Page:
Based on this, the probability for observing a given number of co-occurrences between and is. The -score is defined as the difference between the observed number of co-occurrences in the data, , and the expected number of co-occurrences at random as given in 5 , scaled by the standard deviation according to 6 ,.

For discrete variables and with a joint probability distribution given by , the mutual information is defined as. If the two variables are independent, , thus, becomes. The above quantity is very closely related to the entropy of the random variables,. Based on 9 , the NMI can be defined as. This way the NMI is 1 if and only and are identical, and 0 if they are independent. Both the exact DAG describing the hierarchy between protein functions and the corresponding input data set given by proteins tagged with known function annotations were taken from the Gene Ontology [56].

We concentrated on molecular functions, where the complete DAG has altogether 6, tags. However, a considerable part of these annotations are rather rare, thus, reconstructing the complete hierarchy would be a very hard task due to the lack of information. For the data set of proteins, tagged with their known molecular function annotations, we took the monthly quality controlled release as in The resulting smaller data set contained 5,, proteins, each having on average 3.

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Flickr provides the possibility for searching photos by tags, thus, as a first step we downloaded photos resulting from search queries over a list of 68, English nouns, yielding altogether 2,, photos, the same photo can appear multiple times as a result for the different queries. At this stage we stored all the tags of the photos and the anonymous user id of the photo owners as well.

Next, the set of tags on the photos had to be cleaned: only English nouns were accepted, and in case of parts of a compound word appeared beside the compound word on the same photo, the smaller parts were deleted, leaving only the complete compound word.

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Since our algorithms rely on the weighted network of co-appearances, we applied a further filtering: a link was accepted only if the corresponding tags co-appeared on photos belonging to at least 10 different users. The resulting tag co-appearance network had 25, nodes, encoding information originating from 1,, photos. The goal of the keywords is helping the users in searching amongst the movies, and keywords can pertain to any part, scene, subject, gender, etc.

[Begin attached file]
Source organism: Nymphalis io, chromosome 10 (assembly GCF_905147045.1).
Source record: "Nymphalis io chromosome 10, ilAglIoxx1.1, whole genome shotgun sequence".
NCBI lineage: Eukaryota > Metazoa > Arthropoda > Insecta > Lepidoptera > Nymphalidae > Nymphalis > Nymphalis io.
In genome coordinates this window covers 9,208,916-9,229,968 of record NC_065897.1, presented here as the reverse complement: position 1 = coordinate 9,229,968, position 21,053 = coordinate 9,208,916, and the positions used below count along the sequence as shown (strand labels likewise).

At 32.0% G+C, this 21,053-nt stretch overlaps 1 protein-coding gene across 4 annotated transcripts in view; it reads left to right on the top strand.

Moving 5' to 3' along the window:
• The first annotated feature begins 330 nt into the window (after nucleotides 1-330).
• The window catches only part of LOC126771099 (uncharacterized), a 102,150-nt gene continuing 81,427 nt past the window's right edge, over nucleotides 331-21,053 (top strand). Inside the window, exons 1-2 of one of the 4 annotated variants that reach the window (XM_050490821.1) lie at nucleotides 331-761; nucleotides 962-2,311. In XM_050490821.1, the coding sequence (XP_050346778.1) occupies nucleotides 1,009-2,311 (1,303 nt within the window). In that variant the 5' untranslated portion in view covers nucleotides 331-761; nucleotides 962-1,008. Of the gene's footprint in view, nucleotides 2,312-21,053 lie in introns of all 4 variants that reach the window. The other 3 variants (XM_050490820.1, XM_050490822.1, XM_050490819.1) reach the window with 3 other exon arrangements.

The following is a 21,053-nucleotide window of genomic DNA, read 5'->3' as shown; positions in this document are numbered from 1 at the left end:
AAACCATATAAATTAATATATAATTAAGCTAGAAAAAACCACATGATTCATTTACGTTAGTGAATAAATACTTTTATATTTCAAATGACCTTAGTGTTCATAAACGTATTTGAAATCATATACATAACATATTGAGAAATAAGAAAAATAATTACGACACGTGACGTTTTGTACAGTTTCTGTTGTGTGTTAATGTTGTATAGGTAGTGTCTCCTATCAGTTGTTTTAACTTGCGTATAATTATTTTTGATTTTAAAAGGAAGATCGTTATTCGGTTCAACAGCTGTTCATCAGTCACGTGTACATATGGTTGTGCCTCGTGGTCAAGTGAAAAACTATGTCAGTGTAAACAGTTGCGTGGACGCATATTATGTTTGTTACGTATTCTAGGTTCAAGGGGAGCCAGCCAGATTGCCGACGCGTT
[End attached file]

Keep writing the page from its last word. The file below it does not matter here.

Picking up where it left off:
Although keywords can be given only by registered users, there is no restriction what so ever for registering, and the submitted information is processed by the "Database Content Team" of the IMDb site. The version of the original data we are used here contained , movie titles and , different keywords. However, to improve the quality of the data set, we restricted our studies to keywords appearing on at least a different movies, leaving , movies and 6, different keywords in the data set.

We introduced a detailed framework for tag hierarchy extraction in tagging systems. First, we have defined quality measures for hierarchy extraction methods based on comparing the obtained results to a pre-defined exact hierarchy. A part of these quantities were simply given by fractions of links fulfilling some criteria, e. However we also defined the NMI between the exact- and the reconstructed hierarchies, providing a quality measure which is sensitive also to the position of the non-matching links in the hierarchy. This was illustrated by our experiments comparing a hierarchy to its randomized counterpart, where the NMI showed a significantly faster decay when the rewiring was started at the top of the hierarchy, compared to the opposite case of starting from the leafs.